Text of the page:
If you want to lose weight, hitting the treadmill is likely a better bet than lifting the dumbbells.

That's the findings of a study conducted by researchers at Duke University Medical Center comparing the effects of aerobic exercise (running, swimming, walking, etc.) compared with the effects of resistance training (lifting weights), according to USA Today.  According to the research, aerobic exercise significantly reduced visceral and liver fat, both major contributors to heart disease, diabetes, and other major forms of cancer. Resistance training did not provide those same benefits, the research found.

The study took 196 overweight, sedentary individuals between age 18 and 70, and put them on an aerobic program, resistance program or a combination of the two. The results were measured after eight months on the respective program, USA Today found.

If an individual wants to combine aerobic exercise with resistance training, the results in terms of weight loss would be similar to one who chose to do aerobic exercise exclusively, the researchers found. However, Fox News reports that those who did the aerobic exercise exclusively lost 2.5 square inches of body fat, which is nearly 50 percent more than those who did both programs and nearly 20 times more than those who chose to do weight resistance training exclusively.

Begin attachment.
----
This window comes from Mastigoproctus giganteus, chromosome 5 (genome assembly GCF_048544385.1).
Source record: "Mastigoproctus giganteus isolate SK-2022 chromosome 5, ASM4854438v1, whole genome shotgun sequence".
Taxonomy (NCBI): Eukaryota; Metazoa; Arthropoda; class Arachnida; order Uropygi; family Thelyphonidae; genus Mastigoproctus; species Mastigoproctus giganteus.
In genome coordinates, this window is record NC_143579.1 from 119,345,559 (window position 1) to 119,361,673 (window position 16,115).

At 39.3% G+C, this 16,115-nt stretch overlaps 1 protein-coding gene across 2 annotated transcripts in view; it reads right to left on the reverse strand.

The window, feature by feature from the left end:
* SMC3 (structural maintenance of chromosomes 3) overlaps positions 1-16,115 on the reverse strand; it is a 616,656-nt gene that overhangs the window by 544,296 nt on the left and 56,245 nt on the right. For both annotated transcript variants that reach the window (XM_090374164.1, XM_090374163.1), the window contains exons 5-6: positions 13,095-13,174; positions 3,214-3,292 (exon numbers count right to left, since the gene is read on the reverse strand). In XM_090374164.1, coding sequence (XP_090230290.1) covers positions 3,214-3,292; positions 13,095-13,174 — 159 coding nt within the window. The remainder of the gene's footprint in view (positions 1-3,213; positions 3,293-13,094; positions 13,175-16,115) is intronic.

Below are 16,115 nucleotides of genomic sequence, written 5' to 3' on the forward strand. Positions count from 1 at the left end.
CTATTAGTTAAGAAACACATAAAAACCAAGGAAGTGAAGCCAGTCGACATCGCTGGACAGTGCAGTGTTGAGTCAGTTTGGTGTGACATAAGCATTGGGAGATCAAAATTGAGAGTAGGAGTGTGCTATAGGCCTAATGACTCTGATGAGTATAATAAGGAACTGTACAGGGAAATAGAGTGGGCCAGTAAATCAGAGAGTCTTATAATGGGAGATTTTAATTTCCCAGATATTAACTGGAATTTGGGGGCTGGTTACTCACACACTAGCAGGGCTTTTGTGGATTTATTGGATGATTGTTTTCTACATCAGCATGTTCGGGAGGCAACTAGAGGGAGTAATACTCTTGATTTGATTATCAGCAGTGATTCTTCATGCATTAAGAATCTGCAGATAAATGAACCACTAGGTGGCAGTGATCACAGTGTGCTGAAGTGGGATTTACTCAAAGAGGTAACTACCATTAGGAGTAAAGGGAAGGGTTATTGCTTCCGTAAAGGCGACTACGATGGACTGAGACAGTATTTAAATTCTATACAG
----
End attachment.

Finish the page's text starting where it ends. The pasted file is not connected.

Aerobic exercise also burned 67 percent more calories than resistance training, the research concluded.

The results likely will not be a surprise to the majority of health experts. While resistance training has been known to boost lean muscle mass and build strength, cardiovascular exercise is usually recommended for weight loss.

Resistance training is great for improving strength and increasing lean body mass, wrote the lead author of the study, physiologist Cris Slentz, in a release put out by Duke University. But if you are overweight, which two-thirds of the population is, and you want to lose belly fat, aerobic exercise is the better choice because it burns more calories.

Yet people should not discount resistance training either to remain healthy. According to research published in the July issue of the Journal of Clinical Endocrinology and Metabolism, building and maintaining muscle mass leads to lower levels of insulin resistance, which helps reduce the risk of diabetes.